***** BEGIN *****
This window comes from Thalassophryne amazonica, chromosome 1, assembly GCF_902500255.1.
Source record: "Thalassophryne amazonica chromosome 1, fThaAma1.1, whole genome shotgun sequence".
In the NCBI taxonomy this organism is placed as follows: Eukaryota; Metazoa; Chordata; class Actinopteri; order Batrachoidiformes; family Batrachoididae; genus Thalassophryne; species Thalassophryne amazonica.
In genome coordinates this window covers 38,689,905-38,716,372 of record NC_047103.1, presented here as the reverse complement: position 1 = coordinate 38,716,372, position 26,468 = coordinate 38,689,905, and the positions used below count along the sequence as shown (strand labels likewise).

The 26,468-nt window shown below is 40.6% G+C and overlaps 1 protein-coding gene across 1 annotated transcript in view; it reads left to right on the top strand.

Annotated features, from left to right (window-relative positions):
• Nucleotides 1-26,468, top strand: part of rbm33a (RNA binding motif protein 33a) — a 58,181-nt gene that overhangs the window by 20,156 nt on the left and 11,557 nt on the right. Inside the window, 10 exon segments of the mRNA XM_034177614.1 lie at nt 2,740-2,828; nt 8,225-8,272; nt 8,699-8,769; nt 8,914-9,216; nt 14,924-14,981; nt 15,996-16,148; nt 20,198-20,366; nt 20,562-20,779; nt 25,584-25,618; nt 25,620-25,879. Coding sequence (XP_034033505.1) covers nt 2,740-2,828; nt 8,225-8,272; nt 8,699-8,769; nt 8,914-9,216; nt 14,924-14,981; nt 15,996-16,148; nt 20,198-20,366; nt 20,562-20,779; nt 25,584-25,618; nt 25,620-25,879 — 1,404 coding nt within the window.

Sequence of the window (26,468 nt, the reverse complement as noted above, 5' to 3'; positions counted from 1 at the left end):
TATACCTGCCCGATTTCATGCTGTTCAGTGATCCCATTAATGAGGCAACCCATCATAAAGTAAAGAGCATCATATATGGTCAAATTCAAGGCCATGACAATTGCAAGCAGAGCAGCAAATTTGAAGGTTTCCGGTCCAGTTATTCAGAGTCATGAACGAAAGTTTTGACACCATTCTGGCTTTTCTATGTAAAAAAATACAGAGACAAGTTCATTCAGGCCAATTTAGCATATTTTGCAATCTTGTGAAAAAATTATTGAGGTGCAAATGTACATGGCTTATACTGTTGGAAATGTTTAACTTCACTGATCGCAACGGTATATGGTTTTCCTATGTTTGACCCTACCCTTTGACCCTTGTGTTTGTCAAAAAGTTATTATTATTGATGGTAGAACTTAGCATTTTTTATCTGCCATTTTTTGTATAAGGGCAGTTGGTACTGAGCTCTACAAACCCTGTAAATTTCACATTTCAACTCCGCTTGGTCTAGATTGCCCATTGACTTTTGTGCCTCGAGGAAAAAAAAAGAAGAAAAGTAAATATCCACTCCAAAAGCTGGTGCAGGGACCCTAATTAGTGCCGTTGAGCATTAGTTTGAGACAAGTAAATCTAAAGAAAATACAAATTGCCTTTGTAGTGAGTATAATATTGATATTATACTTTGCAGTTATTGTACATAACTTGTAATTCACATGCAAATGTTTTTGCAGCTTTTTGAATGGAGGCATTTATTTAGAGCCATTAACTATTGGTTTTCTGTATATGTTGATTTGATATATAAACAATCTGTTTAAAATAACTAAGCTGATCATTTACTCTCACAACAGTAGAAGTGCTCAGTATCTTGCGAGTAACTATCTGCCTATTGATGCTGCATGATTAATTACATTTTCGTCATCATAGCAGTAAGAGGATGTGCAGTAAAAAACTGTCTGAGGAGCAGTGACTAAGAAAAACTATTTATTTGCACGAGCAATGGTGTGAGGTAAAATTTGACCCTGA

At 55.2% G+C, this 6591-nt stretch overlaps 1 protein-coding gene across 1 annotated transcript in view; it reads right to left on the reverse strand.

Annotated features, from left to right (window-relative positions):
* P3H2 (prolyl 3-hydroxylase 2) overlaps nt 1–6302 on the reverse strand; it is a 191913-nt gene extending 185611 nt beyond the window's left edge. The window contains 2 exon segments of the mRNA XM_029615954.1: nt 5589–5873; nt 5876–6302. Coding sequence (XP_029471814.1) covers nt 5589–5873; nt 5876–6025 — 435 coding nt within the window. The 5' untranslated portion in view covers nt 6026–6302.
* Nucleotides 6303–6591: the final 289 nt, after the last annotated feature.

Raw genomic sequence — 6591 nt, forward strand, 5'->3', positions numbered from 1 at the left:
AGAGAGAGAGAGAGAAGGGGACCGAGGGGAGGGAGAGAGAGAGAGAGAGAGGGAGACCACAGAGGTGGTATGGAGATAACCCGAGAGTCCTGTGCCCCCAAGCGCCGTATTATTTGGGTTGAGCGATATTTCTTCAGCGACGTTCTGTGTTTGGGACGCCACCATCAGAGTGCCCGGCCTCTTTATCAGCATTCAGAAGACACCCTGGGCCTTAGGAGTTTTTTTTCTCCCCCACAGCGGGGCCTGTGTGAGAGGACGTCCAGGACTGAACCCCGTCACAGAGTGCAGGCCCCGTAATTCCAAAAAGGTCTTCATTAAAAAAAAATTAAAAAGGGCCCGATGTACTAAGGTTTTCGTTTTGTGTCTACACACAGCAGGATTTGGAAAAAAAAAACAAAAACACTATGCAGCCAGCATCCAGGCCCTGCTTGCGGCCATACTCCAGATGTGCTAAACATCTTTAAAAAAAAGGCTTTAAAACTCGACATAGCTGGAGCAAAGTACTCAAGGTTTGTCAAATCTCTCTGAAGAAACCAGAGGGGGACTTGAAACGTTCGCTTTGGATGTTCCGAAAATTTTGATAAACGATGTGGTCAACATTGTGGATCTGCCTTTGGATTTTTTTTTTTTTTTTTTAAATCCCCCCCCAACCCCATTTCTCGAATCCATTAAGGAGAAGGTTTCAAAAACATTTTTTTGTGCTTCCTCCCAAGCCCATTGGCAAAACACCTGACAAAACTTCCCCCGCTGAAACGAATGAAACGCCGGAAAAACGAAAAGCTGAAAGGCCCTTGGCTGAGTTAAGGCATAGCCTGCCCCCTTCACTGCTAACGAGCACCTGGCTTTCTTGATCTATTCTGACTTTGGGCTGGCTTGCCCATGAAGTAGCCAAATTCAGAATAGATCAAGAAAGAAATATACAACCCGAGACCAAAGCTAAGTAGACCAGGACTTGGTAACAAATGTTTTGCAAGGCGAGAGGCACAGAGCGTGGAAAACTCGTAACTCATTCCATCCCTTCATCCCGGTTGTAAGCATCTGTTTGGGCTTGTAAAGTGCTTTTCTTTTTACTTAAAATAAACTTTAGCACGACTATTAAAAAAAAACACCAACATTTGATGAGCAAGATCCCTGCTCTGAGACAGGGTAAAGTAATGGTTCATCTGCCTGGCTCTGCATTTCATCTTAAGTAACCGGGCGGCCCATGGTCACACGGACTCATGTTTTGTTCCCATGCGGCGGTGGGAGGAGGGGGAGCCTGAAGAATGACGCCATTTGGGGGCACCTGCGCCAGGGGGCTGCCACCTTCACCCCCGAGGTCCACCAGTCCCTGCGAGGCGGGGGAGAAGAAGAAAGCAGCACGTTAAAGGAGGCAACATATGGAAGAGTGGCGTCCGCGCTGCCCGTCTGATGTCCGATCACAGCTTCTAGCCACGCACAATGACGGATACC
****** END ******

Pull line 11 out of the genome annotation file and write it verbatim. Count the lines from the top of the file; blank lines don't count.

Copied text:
Annotated features, from left to right (window-relative positions):